An odd Crawfish Dish

This is one of the recipes in the Mondseer Kochbuch that has no parallel in the Buoch von guoter Spise, and I must admit I do not fully understand how it is supposed to work:

European crawfish (1490 and 1560) courtesy of wikimedia commons

86 Milk with crawfish, or a spoon dish (gemüß)

If you wish to prepare a good spoon dish (gemüß), take milk in a clean pot and set the milk by a fire. Take the crawfish and cut away their eyes, but leave the rest of the crawfish whole and wash them quite clean. When you have washed them, throw them into a mortar and pound them very small. When they are half pounded, press them out with a clean cloth so that their juice passes through it. Then pound them again very thoroughly. Then take pure milk that is raw and pour it into the mortar. And (take) the juice that you pressed out before and pour it in with the first, stir it together, and strain it cleanly through a sieve. Pour it into boiling milk altogether and it will congeal. When it has congealed well, pour it out on a clean cloth. From this same, you can prepare more than one dish. Take it and throw it into pure butter in a pan and fry (röst) it, thus you have a pure food. If you wish to have it sweet, take honey and add it, thus it will be sweet. If you have sugar, you do not need honey. You must not put the sugar into the pot. When you have prepared the food in the (serving) bowl, strew it with the sugar. This is how your food is prepared.

87 A cheese of crawfish and milk

If you wish to prepare a good cheese of that which is on the cloth in the other (recipe), take the cloth twofold (i.e. two layers) and tie it shut and lay it on a table. Lay stones on top of it and weigh it down well. Untie it, and it is like a cheese. If you want to serve it whole or if you want to slice it and serve sauce over it, take bread and toast it, and (take) parsley together with vinegar and wine, or prepare another sauce with eggs, as you please.

I freely admit that this recipe is mainly strange to me. It very likely does not have much to offer in terms of flavour, but the technique is intriguing. Of course much depends on the unstated facts here. If we assume a loose cloth and a high proportion of crawfish to milk, this could be a Mus dish consisting mostly of throroughly mashed crawfish meat, but I don’t think that is the idea. Rather, there is probably something in the – for want of a petter word – crawfish juice that causes the hot milk to congeal. I do not know enough about crustacean biology to say what it could be. The process might depend on denaturing proteins, which would give the liquefied crawfish the same role that eggs often play in similar ‘roast milk‘ recipes. That would require a large quantity of crawfish and likely produce a red colour from cooking particles of the shell that passed through the cloth. That would be intentional, as another recipe from the Inntalkochbuch attests. Alternatively, there might well be somew kind of enzymatic action at work that curdles milk protein. I am not suire whether I would want to try this out, but at this point it has no high priority and I would not even know where to get raw crawfish. So I will park it in a holding pattern for a while.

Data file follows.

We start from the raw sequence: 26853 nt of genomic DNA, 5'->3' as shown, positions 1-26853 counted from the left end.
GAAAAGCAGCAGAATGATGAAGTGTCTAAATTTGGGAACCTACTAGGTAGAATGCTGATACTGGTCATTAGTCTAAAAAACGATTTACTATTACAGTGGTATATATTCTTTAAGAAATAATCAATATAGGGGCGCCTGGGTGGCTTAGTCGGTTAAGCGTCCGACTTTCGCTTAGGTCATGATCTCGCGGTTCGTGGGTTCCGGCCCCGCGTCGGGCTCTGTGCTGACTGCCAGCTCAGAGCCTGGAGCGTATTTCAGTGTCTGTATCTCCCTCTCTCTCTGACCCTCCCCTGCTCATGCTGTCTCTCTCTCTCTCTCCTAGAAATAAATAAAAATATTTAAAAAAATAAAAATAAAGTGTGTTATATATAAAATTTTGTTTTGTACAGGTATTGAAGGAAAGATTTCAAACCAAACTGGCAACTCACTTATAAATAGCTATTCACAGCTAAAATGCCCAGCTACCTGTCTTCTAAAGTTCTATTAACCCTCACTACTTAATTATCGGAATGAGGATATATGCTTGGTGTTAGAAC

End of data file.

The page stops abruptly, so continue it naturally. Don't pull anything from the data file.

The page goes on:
The Mondseer Kochbuch is a recipe collection bound with a set of manuscript texts on grammar, dietetics, wine, and theology. There is a note inside that part of the book was completed in 1439 and, in a different place, that it was gifted to the abbot of the monastery at Mondsee (Austria). It is not certain whether the manuscript already included the recipes at that point, but it is likely. The entire codex was bound in leather in the second half of the fifteenth century, so at this point the recipe collection must have been part of it. The book was held at the monastery until it passed into the Vienna court library, now the national library of Austria, where it is now Cod 4995.

The collection shows clear parallels with the Buoch von guoter Spise. Many of its recipes are complex and call for expensive ingredients, and some give unusually precise quantities and measurements. It is edited in Doris Aichholzer’s “Wildu machen ayn guet essen…” Drei mittelhochdeutsche Kochbücher: Edition, Übersetzung, Quellenkommentar, Peter Lang, Berne et al. 1999

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